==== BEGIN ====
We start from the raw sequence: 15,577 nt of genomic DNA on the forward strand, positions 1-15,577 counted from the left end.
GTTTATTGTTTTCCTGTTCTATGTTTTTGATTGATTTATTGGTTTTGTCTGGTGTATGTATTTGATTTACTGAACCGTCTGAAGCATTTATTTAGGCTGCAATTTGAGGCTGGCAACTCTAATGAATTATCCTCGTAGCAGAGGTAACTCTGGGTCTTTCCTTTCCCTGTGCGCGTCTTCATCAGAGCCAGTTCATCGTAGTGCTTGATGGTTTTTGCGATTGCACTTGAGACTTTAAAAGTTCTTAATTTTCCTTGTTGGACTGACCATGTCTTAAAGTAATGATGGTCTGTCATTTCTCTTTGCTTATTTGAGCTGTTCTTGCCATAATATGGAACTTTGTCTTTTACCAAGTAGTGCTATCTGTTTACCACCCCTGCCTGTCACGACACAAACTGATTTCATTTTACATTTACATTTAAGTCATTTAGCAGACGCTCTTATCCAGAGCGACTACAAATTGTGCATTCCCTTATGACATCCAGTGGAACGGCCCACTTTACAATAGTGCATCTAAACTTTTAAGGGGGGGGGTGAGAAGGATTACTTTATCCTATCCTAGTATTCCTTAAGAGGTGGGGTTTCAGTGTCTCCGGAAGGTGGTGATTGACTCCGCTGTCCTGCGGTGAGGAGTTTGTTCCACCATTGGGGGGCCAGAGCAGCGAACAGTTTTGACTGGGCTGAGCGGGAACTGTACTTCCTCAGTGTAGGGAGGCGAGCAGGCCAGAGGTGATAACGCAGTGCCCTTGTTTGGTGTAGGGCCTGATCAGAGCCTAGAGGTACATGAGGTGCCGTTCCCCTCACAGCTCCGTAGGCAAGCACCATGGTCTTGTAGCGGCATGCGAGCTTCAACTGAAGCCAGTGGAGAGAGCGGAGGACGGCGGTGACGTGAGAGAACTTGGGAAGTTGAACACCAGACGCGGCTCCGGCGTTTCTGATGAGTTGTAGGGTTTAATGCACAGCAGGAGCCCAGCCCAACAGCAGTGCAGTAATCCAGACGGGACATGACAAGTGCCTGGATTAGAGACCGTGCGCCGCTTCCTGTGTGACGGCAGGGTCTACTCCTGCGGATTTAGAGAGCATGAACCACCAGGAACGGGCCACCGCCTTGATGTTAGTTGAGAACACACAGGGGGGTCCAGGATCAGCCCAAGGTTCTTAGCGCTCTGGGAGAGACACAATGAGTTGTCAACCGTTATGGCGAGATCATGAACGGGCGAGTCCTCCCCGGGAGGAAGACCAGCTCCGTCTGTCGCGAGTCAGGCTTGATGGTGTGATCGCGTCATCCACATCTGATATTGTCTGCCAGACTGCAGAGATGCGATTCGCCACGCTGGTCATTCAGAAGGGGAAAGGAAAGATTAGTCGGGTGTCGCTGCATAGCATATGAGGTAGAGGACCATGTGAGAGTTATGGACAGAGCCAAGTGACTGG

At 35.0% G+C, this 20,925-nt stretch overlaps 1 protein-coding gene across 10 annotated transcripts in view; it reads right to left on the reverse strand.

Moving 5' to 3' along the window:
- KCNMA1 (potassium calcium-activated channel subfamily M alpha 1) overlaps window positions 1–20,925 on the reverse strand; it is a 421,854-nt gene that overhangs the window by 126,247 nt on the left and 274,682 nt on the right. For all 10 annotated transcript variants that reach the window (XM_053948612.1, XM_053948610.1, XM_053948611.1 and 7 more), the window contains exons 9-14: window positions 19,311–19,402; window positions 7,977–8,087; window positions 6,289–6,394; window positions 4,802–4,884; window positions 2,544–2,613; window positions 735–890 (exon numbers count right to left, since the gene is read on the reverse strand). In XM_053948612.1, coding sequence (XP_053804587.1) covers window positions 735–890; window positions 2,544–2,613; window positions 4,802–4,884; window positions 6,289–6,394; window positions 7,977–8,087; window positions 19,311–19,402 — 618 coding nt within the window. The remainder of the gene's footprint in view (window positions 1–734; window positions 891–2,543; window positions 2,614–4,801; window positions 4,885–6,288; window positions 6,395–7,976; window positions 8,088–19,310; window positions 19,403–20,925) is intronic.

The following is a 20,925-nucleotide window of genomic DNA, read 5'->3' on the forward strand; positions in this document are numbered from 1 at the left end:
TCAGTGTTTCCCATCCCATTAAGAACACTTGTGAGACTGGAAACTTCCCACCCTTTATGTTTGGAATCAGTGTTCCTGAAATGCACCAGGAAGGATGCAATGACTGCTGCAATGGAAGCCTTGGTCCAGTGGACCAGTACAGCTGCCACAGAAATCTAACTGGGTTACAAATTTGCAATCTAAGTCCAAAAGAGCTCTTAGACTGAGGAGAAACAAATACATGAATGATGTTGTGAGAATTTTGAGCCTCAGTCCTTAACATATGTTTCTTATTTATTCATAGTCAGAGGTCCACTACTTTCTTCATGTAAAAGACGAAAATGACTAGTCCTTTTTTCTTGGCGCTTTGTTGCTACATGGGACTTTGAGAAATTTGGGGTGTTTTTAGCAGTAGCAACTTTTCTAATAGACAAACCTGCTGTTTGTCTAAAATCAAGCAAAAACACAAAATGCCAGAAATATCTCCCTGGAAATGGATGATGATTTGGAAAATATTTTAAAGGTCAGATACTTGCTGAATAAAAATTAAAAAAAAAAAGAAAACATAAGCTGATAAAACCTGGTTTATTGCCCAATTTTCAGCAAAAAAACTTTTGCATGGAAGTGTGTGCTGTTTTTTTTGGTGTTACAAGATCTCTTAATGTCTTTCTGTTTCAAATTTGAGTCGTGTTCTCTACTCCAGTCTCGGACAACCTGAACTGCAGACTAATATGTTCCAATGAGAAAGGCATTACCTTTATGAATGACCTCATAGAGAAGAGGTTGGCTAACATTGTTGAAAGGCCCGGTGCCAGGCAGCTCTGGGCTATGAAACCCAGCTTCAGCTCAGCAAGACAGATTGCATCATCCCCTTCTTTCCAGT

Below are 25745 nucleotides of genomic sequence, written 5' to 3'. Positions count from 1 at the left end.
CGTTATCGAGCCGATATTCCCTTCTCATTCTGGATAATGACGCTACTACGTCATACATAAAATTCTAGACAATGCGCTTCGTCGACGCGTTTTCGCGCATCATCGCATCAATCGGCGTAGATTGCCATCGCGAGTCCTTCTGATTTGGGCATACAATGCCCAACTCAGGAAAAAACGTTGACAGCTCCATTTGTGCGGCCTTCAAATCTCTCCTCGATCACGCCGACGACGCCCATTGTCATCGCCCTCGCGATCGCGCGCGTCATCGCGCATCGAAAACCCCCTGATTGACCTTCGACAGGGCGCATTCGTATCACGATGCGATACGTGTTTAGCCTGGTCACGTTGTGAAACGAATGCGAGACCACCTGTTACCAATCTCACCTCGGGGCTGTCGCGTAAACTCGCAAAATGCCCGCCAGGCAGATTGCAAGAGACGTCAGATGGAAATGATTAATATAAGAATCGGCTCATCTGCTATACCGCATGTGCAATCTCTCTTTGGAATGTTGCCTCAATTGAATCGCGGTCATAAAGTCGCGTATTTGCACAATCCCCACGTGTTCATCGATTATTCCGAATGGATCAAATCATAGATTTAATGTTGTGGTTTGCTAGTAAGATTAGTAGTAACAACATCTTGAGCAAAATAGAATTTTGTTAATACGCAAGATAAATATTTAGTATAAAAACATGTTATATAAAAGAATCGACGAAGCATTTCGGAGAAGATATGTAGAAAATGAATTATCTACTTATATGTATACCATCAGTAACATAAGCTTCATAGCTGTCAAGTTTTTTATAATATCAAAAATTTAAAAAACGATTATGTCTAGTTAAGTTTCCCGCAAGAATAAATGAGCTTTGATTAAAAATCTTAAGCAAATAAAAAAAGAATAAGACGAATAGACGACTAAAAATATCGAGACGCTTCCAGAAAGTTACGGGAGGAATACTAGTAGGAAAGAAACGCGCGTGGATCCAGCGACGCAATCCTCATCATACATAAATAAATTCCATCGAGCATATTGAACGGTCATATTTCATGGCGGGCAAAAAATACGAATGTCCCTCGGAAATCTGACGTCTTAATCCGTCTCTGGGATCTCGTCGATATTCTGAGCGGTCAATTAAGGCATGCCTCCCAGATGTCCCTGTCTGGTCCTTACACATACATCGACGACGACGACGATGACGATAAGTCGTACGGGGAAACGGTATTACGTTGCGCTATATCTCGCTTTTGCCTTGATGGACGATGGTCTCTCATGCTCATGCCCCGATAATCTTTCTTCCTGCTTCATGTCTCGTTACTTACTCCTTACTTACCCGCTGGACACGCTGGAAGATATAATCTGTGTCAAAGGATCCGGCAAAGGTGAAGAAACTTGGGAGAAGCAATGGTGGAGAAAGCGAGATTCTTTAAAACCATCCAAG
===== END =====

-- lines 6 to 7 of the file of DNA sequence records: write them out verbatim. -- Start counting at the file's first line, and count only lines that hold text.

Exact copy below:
The following is a 20,925-nucleotide window of genomic DNA, read 5'->3' on the forward strand; positions in this document are numbered from 1 at the left end:
TCAGTGTTTCCCATCCCATTAAGAACACTTGTGAGACTGGAAACTTCCCACCCTTTATGTTTGGAATCAGTGTTCCTGAAATGCACCAGGAAGGATGCAATGACTGCTGCAATGGAAGCCTTGGTCCAGTGGACCAGTACAGCTGCCACAGAAATCTAACTGGGTTACAAATTTGCAATCTAAGTCCAAAAGAGCTCTTAGACTGAGGAGAAACAAATACATGAATGATGTTGTGAGAATTTTGAGCCTCAGTCCTTAACATATGTTTCTTATTTATTCATAGTCAGAGGTCCACTACTTTCTTCATGTAAAAGACGAAAATGACTAGTCCTTTTTTCTTGGCGCTTTGTTGCTACATGGGACTTTGAGAAATTTGGGGTGTTTTTAGCAGTAGCAACTTTTCTAATAGACAAACCTGCTGTTTGTCTAAAATCAAGCAAAAACACAAAATGCCAGAAATATCTCCCTGGAAATGGATGATGATTTGGAAAATATTTTAAAGGTCAGATACTTGCTGAATAAAAATTAAAAAAAAAAAGAAAACATAAGCTGATAAAACCTGGTTTATTGCCCAATTTTCAGCAAAAAAACTTTTGCATGGAAGTGTGTGCTGTTTTTTTTGGTGTTACAAGATCTCTTAATGTCTTTCTGTTTCAAATTTGAGTCGTGTTCTCTACTCCAGTCTCGGACAACCTGAACTGCAGACTAATATGTTCCAATGAGAAAGGCATTACCTTTATGAATGACCTCATAGAGAAGAGGTTGGCTAACATTGTTGAAAGGCCCGGTGCCAGGCAGCTCTGGGCTATGAAACCCAGCTTCAGCTCAGCAAGACAGATTGCATCATCCCCTTCTTTCCAGT